Meanwhile, Memphis was pulled out as an example of a urban district seeking to improve its schools.
This year’s “state report cards” section ranks states on their policies in six categories:
- School finance, including indicators of equity and spending;
- “Chance for success,” which includes how strong the state’s early foundation programs and adult outcomes are;
- Transitions and alignment, which includes indicators for early childhood education, economy and workforce, and college-ready indicators;
- K-12 achievement, including indicators for change and equity;
- The teaching profession, which includes indicators for professional development and incentives; and
- Standards, assessments, and accountability, which includes measures for, standards, assessments and accountability.
You can read more about those indicators here.
The report gives Tennessee a D+ in K-12 achievement and a D in school finance analysis, but an A in transitions and alignment between schools and an A- in standards and accountability. Readers can manipulate the weighting of the various factors to determine their own ranking for states.
Tennessee ranked below the national average in school finance (47th out of 50 states and the District of Columbia) and chance for success (39th). It scored near the top in transitions and alignment (4th) and in the teaching profession (9th), and was in the middle of the pack (21st) for standards, assessments, and accountability and overall K-12 achievement (29th).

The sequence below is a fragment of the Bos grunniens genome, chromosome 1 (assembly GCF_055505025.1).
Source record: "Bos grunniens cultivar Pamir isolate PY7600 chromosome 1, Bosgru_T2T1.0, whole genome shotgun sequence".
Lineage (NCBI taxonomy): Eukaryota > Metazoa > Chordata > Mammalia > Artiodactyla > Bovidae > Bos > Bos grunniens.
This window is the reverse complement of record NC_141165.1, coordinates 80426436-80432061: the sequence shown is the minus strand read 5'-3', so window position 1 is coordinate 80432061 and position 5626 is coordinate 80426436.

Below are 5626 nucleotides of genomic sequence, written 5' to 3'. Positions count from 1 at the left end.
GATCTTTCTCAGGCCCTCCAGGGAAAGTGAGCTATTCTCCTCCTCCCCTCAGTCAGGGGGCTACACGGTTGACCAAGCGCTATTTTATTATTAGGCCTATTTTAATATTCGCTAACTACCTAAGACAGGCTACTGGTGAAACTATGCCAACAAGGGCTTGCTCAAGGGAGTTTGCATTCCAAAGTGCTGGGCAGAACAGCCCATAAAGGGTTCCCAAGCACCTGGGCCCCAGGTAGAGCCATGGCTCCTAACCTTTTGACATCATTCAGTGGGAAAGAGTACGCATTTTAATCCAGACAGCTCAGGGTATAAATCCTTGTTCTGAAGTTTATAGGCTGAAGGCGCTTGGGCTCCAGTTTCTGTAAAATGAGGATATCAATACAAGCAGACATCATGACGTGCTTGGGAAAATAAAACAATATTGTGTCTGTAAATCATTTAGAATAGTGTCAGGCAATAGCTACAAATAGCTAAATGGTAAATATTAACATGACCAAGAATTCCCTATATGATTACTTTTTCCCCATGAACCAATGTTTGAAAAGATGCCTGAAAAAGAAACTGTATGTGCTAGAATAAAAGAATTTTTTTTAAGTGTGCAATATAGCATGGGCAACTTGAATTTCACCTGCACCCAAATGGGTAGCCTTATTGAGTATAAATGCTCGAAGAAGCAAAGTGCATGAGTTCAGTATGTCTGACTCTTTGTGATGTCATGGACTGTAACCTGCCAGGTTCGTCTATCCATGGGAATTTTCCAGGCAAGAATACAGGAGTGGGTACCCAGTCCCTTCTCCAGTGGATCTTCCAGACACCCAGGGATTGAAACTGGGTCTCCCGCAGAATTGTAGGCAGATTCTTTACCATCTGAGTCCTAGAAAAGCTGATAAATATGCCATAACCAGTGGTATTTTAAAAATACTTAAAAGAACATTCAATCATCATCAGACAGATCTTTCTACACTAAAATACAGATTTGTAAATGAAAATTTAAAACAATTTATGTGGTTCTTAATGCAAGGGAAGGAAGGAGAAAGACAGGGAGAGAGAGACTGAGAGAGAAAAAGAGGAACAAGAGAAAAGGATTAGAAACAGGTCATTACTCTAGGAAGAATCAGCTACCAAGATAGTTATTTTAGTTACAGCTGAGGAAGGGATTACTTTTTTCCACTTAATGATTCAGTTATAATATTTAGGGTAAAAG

This is the 18th annual publication of a report that includes a survey of administrators and a set of articles on a theme – this year, District Disruption and Revival – alongside a report on key education indicators in the states.
Quality Counts also includes a “state highlights report” for each state, which includes a more in-depth breakdown of the state-specific rankings and the results of a survey of school administrators across the country about school governance and improvement. Here’s Tennessee’s state highlights report.
The 450 survey respondents, who come from all over the country, answered questions about several policy ideas related to Memphis schools: For instance, while 62 percent of respondents thought merging high- and low-poverty districts would increase equity in school funding, only 31 percent thought mergers would raise student achievement and just 34 percent thought mergers would reduce achievement gaps.
State-led turnaround, a category that would include Tennessee’s Achievement School District, was generally not viewed favorably, with fewer than 1 in 5 respondents saying they thought it would reduce achievement gaps or improve student achievement.
Memphis was also a focus of the journalistic portion of the report. Here’s a piece on the changing leadership in Memphis schools in recent years, with a new focus on multiple pathways; and here’s a video gallery that features a Memphis principal, charter school leader, the ASD superintendent, a parent, a student, and the leader of the NAACP in town reflecting on schools.
There are plenty more interesting tidbits for Tennessee education nerds within the report.